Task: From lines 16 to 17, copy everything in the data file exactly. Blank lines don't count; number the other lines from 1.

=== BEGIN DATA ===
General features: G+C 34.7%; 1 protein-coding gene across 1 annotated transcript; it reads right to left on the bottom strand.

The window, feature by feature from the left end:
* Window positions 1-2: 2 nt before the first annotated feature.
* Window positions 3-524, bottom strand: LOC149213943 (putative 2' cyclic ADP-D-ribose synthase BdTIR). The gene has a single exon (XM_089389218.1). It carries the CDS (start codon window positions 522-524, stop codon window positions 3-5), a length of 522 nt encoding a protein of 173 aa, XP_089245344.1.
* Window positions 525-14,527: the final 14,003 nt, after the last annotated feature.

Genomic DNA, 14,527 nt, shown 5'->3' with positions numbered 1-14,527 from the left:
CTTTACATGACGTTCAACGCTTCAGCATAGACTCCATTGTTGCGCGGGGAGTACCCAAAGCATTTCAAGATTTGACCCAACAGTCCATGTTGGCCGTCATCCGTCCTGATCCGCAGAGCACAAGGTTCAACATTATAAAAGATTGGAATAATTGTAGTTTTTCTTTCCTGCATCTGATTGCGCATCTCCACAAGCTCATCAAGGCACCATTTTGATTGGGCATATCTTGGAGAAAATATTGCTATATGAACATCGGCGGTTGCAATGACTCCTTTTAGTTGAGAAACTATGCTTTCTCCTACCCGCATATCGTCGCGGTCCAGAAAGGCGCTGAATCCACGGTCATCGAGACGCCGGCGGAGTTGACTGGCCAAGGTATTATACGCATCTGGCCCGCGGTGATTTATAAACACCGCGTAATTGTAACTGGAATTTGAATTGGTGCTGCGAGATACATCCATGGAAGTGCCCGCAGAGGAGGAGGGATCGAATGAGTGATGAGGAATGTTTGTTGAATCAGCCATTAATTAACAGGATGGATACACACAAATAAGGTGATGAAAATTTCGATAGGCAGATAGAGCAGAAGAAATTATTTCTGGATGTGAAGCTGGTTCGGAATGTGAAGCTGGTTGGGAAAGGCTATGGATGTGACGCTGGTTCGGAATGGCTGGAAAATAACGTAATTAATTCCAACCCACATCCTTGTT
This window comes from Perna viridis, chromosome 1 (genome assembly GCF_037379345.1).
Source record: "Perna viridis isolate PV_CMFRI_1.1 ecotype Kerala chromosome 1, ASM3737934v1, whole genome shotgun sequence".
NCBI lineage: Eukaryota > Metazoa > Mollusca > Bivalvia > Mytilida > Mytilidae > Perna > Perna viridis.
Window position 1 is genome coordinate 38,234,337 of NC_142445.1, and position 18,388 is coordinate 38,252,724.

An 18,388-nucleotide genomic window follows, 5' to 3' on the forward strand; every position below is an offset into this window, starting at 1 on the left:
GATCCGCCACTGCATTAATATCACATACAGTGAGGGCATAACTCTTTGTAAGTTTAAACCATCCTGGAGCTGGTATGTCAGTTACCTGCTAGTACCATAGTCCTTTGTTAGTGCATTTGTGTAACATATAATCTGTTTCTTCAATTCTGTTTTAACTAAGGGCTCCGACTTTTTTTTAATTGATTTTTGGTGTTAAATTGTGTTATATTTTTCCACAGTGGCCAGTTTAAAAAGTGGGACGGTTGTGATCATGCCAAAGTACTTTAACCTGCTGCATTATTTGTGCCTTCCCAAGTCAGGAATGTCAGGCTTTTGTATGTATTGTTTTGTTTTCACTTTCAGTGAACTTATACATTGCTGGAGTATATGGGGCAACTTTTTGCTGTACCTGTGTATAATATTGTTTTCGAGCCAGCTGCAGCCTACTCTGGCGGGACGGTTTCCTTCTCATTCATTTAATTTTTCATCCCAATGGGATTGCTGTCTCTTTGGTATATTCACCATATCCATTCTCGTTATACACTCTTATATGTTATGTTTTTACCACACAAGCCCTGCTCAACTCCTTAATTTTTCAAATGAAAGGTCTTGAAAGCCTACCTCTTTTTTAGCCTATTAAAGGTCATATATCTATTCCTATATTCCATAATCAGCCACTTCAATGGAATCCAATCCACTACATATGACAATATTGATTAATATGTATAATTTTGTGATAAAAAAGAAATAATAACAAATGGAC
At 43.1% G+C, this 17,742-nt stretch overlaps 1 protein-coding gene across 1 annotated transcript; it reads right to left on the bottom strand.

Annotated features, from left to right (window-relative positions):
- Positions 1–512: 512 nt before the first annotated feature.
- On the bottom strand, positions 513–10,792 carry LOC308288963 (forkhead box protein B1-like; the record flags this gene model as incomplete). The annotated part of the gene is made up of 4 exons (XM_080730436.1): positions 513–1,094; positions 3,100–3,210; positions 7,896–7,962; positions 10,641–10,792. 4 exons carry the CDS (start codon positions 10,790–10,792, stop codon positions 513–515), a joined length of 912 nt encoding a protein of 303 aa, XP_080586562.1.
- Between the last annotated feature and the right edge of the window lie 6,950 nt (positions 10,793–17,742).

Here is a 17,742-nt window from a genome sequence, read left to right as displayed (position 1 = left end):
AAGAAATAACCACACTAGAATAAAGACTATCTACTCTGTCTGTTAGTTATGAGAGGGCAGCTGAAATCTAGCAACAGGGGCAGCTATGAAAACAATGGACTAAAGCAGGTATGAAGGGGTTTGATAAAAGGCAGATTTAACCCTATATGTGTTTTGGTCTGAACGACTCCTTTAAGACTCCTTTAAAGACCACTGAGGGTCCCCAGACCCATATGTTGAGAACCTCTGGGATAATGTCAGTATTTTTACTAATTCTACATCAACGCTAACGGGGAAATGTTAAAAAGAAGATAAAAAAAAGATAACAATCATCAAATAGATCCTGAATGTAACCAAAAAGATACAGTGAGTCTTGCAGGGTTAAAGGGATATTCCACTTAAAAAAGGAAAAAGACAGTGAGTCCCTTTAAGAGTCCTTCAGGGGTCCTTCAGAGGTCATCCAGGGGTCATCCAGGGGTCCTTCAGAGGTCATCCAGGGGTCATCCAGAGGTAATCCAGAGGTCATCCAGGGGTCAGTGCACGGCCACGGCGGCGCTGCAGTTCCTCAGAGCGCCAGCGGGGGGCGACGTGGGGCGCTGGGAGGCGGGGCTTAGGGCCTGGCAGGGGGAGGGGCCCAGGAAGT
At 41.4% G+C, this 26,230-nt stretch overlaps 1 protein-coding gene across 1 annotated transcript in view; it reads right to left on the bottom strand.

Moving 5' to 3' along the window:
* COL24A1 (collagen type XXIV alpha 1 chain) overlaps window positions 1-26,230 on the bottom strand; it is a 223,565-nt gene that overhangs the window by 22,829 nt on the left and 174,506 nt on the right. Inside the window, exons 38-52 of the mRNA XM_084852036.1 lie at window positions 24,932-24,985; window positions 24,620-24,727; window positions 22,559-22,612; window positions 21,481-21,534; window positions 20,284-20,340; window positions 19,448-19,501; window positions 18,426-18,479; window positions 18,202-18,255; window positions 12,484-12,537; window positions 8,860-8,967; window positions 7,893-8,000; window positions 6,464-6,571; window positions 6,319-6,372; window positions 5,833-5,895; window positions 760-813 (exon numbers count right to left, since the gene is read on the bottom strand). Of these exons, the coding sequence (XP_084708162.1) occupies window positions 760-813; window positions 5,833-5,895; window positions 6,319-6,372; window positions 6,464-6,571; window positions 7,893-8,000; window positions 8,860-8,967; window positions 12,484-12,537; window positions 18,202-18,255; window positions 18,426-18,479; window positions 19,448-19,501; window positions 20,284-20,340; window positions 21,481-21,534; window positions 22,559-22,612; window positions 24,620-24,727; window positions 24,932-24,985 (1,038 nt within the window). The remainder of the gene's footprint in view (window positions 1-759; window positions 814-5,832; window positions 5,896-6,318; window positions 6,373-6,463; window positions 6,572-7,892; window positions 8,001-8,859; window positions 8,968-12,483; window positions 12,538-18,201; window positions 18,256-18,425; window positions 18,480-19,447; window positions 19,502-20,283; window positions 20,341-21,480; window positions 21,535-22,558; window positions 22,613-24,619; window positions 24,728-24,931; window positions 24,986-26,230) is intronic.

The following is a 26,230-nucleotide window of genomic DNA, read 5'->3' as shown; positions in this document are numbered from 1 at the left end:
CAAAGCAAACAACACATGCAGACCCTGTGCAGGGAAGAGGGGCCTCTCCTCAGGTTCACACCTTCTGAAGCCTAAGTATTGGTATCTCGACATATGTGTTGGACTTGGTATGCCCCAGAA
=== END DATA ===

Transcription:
- Positions 1–512: 512 nt before the first annotated feature.
- On the bottom strand, positions 513–10,792 carry LOC308288963 (forkhead box protein B1-like; the record flags this gene model as incomplete). The annotated part of the gene is made up of 4 exons (XM_080730436.1): positions 513–1,094; positions 3,100–3,210; positions 7,896–7,962; positions 10,641–10,792. 4 exons carry the CDS (start codon positions 10,790–10,792, stop codon positions 513–515), a joined length of 912 nt encoding a protein of 303 aa, XP_080586562.1.